Data Loss Prevention Blog

It’s Official - Ransomware is a HIPAA Data Breach

Well, it’s now official: a “ransomware” event constitutes a HIPAA Breach according to the HHS Office for Civil Rights, the agency responsible for determining such things. "When electronic protected health information is encrypted as the result of a ransomware attack, a breach has occurred," the HHS guidance states.

There is one exception, if the data had already been encrypted by the organization itself, and the hackers who got access to it would not have been able to do anything with it. This also depends on the type and level of encryption, so there’s definitely not an absolute safe harbor scenario for just encrypting.

The guidance makes clear that a ransomware attack usually results in a “breach” of healthcare information under the HIPAA Breach Notification Rule. Under the Rule, entities experiencing a breach of electronic protected health information (ePHI) must notify individuals whose information is involved in the breach, HHS, and, in some cases, the media, unless the entity can demonstrate and document that there is a “low probability” that the information was compromised.

The recent ransomware attack that happened to the Hollywood Presbyterian Medical Center would be considered a HIPAA breach. So in addition to the $17,000 ransom they paid, the hospital would now be on the hook for the significant costs of informing all the clients whose data was breached along with all the other HIPAA notification requirements and potential fines that come with a breach. So, the actual ransom might often be a small drop in the bucket in terms of the overall cost of a ransomware attack.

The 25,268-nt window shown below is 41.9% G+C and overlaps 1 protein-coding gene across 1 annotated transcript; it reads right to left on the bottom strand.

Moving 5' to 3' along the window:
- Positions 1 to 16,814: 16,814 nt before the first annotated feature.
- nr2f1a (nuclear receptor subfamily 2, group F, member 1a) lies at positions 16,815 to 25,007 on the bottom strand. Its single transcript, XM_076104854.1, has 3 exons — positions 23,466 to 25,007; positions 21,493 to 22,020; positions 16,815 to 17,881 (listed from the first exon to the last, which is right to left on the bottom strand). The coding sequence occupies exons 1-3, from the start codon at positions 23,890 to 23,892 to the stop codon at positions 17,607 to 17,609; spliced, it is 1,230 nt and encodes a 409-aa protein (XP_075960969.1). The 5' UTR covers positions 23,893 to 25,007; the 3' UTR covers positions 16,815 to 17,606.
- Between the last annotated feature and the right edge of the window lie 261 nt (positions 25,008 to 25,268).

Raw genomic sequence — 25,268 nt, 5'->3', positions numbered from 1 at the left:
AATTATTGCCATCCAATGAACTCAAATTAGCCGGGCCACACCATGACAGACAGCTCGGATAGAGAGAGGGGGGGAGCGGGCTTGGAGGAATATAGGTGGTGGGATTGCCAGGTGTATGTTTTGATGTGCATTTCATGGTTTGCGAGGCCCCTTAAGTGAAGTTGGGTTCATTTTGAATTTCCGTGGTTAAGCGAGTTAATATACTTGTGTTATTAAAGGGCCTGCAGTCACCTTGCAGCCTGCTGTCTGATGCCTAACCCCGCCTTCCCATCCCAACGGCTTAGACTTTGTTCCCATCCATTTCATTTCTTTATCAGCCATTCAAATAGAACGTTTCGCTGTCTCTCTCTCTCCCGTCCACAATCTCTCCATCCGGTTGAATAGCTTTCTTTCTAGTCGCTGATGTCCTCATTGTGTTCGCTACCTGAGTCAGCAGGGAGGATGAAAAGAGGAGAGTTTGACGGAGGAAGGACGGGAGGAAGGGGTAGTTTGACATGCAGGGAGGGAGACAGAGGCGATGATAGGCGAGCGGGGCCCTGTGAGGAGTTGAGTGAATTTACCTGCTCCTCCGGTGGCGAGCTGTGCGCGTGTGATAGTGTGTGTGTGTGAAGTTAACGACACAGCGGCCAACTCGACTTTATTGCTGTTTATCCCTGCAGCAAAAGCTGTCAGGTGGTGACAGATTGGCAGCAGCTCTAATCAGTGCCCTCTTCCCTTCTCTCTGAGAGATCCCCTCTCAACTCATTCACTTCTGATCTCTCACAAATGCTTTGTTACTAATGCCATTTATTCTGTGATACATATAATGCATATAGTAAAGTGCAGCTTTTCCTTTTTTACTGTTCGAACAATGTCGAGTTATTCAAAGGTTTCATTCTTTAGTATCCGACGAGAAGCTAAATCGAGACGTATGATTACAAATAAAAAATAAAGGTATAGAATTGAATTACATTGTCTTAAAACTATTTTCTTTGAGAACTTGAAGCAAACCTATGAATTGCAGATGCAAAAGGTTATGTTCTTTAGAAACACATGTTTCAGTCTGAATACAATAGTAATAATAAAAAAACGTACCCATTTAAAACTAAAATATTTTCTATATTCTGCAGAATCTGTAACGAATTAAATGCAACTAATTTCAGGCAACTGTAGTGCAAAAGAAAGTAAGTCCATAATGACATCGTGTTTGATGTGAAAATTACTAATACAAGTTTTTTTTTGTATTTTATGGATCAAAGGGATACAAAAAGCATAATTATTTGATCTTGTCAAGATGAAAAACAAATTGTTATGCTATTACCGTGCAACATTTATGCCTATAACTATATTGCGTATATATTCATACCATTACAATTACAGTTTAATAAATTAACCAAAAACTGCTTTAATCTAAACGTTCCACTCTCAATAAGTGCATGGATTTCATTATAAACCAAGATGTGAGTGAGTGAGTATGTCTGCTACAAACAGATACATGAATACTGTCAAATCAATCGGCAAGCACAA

Even though this ruling is specific to HIPAA compliance regarding ePHI, if your organization is working in a regulated environment (such as financial services), it would be prudent to expect that other regulatory bodies will adopt the same view of ransomware in terms of considering it a data breach. So just because you’re not in healthcare, don’t think that you’re off the hook.

Although DeviceLock does not position itself specifically in the actual ransomware/malware prevention market, our solution can certainly mitigate the threats of malware and ransomware introduction if used in a “least privilege” approach to access policy as recommended. When you’re looking at strategies and technologies to block ransomware, you have to look at all the potential threat vectors with a particular emphasis on endpoints, since this has been shown to be the most likely place to launch an attack.

Regarding ransomware, DeviceLock is able to contextually block several common inbound avenues for ransomware and other malware at the computer endpoint layer. DeviceLock provides control over the peripheral ports, device media such as USB drives, and block some common network-facing applications (i.e. cloud services, webmails, instant messengers, FTP, Torrents, etc.) that can be accessed at an endpoint computer as well as controlling the types of files that can be accessed from removable media, chat sessions, and more. As malware/ransomware files are generally some form of “executable” or a file hidden in zipped or compressed “archives”, DeviceLock can block read and write access to these file type binaries regardless of the actual file type display name the hackers use.

In fact, we wrote an entire blog post on ransomware and the role that DeviceLock’s endpoint data leak prevention (DLP) plays in reducing the risk of an attack. You can read the post here:

If you’re interested in the role that DLP plays in achieving HIPAA compliance (or any other kind of regulatory compliance in regards to data breaches), please take 30 minutes to watch our recent webinar titled: Achieving HIPAA Compliance with Endpoint Data Leak Prevention Solutions. You can access the on-demand webinar here:

DeviceLock has been providing the industry’s most trusted endpoint DLP solutions since 1996, and offers endpoint control and data leak prevention software to some of the world’s most security intensive environments that include healthcare organizations, government agencies, defense contractors, pharmaceutical companies, academic institutions, financial and legal firms in over 100 countries.

If you’d like to trial the DeviceLock DLP Suite for 30 days, please visit our website at: For more information on DeviceLock’s DLP solutions, call us at 925-231-4400 or email to us.sales (at) to talk to one of our endpoint security specialists.